Freemasons and the Church of England in Jersey
BBC news reported this:
“Freemasons in Jersey have had their request to host a 300th anniversary service at Town Church rejected. Next year Freemasons will celebrate the founding of the first lodge in 1717 with services set to take place in major religious buildings worldwide. Reverend Chris Jervis said granting the request would have been ‘problematic’ due to an ‘inconsistency between Christianity and freemasonry’.”
“Mr Jervis said it was due to the purpose of the building and he was ‘standing firm on this one’.
‘Within the context of the building, which is set aside for Christian Worship, it would be problematic to have something that is multi-faith,’ he said. The Catholic and Methodist churches also rejected requests to host services.”
Christopher Hodapp, the author of Freemasons for Dummies, looked at this. He noted that:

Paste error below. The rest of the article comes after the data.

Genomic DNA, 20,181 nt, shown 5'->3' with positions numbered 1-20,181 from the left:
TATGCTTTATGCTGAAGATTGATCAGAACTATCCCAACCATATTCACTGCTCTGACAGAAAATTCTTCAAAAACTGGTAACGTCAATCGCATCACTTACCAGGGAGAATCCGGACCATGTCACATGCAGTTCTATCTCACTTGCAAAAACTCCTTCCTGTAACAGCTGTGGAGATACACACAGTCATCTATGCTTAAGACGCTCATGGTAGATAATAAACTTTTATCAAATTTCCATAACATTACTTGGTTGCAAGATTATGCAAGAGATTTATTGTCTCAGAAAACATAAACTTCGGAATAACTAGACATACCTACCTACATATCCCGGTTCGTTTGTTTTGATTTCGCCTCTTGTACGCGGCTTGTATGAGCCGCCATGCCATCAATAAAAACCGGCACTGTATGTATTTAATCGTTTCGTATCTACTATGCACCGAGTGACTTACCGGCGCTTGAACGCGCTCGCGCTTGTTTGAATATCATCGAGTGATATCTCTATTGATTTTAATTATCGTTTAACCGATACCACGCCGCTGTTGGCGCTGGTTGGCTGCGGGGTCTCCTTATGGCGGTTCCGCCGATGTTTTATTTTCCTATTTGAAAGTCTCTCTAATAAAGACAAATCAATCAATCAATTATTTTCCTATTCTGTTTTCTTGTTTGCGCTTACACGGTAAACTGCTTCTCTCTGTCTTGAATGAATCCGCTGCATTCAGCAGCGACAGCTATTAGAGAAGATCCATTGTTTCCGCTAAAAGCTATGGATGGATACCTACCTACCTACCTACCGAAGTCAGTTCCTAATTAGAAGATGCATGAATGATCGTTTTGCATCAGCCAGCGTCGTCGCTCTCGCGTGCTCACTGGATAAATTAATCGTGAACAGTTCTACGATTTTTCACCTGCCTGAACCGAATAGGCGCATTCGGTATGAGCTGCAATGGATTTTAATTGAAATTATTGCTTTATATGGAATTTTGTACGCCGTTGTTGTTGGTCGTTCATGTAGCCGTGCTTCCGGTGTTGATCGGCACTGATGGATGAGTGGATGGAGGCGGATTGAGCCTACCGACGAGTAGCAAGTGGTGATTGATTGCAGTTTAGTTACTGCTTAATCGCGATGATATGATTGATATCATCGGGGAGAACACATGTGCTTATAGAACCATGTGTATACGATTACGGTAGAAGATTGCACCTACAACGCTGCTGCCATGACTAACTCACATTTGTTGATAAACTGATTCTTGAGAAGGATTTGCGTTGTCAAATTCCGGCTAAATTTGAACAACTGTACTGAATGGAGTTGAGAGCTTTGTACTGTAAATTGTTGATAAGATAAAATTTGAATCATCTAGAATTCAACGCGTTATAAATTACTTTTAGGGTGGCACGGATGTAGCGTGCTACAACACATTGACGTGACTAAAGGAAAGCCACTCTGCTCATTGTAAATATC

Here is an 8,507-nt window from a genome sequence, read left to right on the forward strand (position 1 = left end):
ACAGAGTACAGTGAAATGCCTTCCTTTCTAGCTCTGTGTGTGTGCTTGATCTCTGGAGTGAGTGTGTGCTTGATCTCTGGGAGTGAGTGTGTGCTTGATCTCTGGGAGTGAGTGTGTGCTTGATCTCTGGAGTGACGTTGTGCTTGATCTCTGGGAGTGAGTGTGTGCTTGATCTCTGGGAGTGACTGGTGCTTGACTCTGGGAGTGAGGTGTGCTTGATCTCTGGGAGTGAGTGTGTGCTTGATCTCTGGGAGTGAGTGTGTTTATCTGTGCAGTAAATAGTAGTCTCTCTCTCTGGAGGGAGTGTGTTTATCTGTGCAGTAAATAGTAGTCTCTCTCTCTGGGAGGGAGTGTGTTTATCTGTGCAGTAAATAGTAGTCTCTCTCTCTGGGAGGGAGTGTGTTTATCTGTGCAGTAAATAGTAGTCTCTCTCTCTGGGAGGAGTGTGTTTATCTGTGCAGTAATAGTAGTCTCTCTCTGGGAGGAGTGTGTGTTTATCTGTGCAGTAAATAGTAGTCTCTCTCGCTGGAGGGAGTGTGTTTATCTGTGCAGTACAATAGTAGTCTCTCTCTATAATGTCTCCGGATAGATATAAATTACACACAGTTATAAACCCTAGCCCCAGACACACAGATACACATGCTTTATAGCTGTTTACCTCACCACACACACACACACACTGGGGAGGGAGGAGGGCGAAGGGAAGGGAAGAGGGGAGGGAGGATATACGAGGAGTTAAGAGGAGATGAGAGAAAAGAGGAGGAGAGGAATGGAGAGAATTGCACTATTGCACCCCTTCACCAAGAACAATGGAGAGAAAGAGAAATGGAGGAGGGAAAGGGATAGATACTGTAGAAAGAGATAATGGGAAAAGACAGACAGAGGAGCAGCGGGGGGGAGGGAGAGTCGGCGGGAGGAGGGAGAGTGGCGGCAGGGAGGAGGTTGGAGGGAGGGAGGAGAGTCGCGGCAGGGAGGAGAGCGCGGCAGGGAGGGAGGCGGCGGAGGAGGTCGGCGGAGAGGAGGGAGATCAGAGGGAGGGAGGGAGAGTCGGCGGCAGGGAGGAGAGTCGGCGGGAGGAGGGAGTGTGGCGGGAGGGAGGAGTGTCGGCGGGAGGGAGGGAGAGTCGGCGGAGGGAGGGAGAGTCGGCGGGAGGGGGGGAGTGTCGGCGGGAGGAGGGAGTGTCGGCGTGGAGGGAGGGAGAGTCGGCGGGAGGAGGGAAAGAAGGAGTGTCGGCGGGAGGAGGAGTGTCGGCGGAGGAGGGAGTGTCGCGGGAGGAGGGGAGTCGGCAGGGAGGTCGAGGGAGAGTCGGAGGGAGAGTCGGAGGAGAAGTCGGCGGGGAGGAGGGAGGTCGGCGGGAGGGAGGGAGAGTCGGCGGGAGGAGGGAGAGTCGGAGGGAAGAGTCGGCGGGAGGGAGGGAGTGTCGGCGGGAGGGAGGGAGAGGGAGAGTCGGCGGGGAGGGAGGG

“There are ten lodges that meet on Jersey. Yarborough Lodge No. 244 celebrated its own 200th anniversary on the island in 2012, but all ten of the lodges meet in the central temple building in St. Helier, along with the many appendant bodies.”
Interestingly, as he points out, “the Methodist Church of Great Britain has a policy (passed in 1985 and revised in 1996) restricting the use of their churches for Masonic meetings or other related purposes. The restriction is only regarding the use of their church buildings. And the Order DOES permit services of the sort described in the article above, and gives discretion to the church's local trustees.”
The rules for a service are in Standing Order 919 which states:
(1) Meetings of Freemasons’ Lodges or other meetings for Masonic purposes may not be held on Methodist premises.
(2) Services exclusively for Freemasons may not be held on Methodist premises.
(3) If a Freemasons’ Lodge requests that a service be held on Methodist premises, the trustees may at their discretion either withhold permission or grant permission on the following conditions: